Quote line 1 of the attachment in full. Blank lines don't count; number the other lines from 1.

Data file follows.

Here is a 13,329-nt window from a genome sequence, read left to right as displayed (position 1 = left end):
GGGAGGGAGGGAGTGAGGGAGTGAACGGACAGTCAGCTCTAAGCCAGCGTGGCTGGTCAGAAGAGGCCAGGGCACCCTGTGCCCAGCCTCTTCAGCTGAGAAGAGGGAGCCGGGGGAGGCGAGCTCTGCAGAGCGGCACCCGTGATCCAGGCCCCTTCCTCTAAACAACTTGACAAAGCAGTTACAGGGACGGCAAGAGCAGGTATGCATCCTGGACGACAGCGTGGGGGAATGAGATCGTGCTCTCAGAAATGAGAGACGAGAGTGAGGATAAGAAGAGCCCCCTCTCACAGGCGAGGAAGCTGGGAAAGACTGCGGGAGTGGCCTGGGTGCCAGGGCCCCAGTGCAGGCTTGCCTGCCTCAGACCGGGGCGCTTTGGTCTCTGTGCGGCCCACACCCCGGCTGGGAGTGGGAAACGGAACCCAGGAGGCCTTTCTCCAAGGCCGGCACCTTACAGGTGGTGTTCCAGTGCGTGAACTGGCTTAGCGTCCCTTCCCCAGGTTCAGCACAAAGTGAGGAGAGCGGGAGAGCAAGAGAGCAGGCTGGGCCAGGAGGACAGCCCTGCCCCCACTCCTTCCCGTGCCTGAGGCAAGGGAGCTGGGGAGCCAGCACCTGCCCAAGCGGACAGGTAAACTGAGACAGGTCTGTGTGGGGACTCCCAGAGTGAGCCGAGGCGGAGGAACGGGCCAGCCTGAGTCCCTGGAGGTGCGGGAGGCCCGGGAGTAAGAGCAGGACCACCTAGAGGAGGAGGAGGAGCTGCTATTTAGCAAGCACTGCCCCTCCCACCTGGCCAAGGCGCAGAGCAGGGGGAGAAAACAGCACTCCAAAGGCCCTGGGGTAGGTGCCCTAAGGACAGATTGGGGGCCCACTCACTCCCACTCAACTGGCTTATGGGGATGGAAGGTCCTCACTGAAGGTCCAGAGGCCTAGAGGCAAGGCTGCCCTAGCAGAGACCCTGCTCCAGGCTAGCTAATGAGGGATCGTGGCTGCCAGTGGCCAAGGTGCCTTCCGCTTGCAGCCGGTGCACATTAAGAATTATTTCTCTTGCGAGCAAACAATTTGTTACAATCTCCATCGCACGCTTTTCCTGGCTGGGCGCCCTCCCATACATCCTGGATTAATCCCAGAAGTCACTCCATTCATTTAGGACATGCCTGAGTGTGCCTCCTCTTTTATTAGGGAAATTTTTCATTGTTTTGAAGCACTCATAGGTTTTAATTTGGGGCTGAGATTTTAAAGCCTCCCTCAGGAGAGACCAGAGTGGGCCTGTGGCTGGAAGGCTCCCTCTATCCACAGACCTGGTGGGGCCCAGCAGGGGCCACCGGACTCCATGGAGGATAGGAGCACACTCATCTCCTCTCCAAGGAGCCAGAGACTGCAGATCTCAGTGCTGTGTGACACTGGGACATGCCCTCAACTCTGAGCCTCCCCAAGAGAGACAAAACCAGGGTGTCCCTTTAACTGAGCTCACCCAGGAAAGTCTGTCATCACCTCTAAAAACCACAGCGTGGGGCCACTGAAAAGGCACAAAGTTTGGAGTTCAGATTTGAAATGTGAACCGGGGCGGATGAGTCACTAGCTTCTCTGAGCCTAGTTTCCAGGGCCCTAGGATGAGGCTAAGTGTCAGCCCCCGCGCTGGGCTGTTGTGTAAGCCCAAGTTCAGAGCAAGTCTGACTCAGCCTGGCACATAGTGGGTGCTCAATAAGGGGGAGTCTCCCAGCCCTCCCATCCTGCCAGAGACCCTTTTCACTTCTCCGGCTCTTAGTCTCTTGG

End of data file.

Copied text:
Here is a 13,329-nt window from a genome sequence, read left to right as displayed (position 1 = left end):